The research is clear: Dad's involvement in school is a must. Here's how to make a difference.
One of the most effective ways to boost your child's motivation to succeed in school is by actually spending time in the classroom. But if your work schedule absolutely prevents that, there are still other ways to make your presence in your child's education felt.
Some dads are reluctant to visit the classroom because they're not sure what to do there. Fear not. Here are some easy ways to get involved that both your child—and the teacher—will appreciate:
With the teacher's help, use a skill that you have to benefit your child's class. If you're a handyman, help the kids build a hutch for their pet rabbit. If you're a weekend gardener, get each child started on planting and caring for a seedling.
Reading's not just a mom thing. After all, it was a dad, Jim Trelease, whose book The Read-Aloud Handbook inspired parents all across the country to read to their kids. You can read to the whole class or, if you're uncomfortable being on display like that, to a smaller group of kids at a table or in the reading corner—whatever the teacher and you work out.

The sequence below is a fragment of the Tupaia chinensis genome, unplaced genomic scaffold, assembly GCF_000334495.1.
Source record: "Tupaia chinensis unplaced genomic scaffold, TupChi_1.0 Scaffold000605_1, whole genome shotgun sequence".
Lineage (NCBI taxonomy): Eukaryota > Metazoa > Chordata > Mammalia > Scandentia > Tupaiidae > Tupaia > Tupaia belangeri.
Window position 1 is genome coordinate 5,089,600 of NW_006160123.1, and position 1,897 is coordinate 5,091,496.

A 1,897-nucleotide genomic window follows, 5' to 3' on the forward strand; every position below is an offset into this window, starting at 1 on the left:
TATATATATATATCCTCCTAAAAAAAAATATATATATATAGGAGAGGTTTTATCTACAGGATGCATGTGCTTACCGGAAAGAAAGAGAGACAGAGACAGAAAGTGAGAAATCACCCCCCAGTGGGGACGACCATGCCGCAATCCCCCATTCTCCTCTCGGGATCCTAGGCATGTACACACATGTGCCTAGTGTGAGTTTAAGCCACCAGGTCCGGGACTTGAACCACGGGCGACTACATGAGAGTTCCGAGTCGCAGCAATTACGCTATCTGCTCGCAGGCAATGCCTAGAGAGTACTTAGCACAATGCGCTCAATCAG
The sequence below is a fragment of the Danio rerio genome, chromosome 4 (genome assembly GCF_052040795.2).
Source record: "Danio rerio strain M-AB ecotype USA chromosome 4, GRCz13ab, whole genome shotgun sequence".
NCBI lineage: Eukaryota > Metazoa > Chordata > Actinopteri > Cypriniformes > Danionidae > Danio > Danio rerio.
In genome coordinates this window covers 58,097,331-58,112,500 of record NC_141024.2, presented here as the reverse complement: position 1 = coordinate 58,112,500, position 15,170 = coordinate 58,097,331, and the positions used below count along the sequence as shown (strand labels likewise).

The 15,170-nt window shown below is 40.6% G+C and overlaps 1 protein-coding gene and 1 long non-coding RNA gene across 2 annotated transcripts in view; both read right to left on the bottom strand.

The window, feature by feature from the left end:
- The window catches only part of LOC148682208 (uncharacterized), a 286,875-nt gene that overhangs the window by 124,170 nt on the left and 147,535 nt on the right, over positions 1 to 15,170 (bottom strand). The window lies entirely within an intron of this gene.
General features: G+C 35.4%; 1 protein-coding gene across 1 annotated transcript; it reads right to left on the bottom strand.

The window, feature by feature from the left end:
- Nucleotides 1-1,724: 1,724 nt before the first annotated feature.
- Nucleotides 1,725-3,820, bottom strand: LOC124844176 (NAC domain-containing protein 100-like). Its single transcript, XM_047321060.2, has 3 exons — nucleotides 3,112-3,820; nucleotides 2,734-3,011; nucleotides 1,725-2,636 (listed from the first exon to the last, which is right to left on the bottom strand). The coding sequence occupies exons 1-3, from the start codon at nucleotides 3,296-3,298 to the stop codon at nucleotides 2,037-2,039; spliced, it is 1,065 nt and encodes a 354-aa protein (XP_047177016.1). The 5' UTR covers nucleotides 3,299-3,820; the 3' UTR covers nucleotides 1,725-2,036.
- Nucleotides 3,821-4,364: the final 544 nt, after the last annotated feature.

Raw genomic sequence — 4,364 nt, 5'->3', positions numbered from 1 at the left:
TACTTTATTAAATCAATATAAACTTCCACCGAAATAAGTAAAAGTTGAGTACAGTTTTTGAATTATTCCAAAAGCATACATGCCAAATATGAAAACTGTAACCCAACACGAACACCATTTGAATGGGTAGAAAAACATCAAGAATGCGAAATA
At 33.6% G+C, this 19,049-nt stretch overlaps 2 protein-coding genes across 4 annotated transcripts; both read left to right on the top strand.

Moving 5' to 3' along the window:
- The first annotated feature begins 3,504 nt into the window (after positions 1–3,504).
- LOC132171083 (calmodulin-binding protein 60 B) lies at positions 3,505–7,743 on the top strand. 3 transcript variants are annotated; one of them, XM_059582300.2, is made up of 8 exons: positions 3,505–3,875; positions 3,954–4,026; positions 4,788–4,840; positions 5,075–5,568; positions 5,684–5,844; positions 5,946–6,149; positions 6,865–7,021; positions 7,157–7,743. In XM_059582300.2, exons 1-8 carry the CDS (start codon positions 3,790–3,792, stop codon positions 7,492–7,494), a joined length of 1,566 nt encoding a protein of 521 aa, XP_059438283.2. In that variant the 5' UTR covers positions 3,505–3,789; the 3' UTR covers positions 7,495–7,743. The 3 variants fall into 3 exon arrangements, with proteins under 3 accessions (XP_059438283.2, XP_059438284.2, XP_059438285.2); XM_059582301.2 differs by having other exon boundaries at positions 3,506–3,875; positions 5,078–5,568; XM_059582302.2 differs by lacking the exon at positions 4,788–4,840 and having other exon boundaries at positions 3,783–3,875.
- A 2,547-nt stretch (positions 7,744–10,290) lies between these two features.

With more parents in the paid workforce, schools don't have the same pool of parents to help out on trips. But if you accompany your child's class to the zoo or to the art museum, you'll find out why more dads are repeatedly signing up for such trips. They mean a lot to your child, and you'll learn a lot about things you might not have been exposed to.
If work just doesn't give you the latitude to visit the classroom, you can still be involved in several simple but powerful ways:
If you can spare a few extra minutes to watch your child in action and chat with the teacher or other parents at day care or school, you'll get new insights into how your child fits in and what the teacher is really like.
You'll be amazed at how much kids can spontaneously divulge during this routine activity. It can start the day on the right foot for both of you.
If the conference is scheduled at a time that you can't attend, ask that it be rescheduled so that you can. And once you're there, don't assume it's mom's role to do all the talking with the teacher. When our son's first-grade teacher expressed concern that he was overly quiet in the classroom, I advised her not to worry too much. I had been quiet myself in the first few grades and had grown out of it.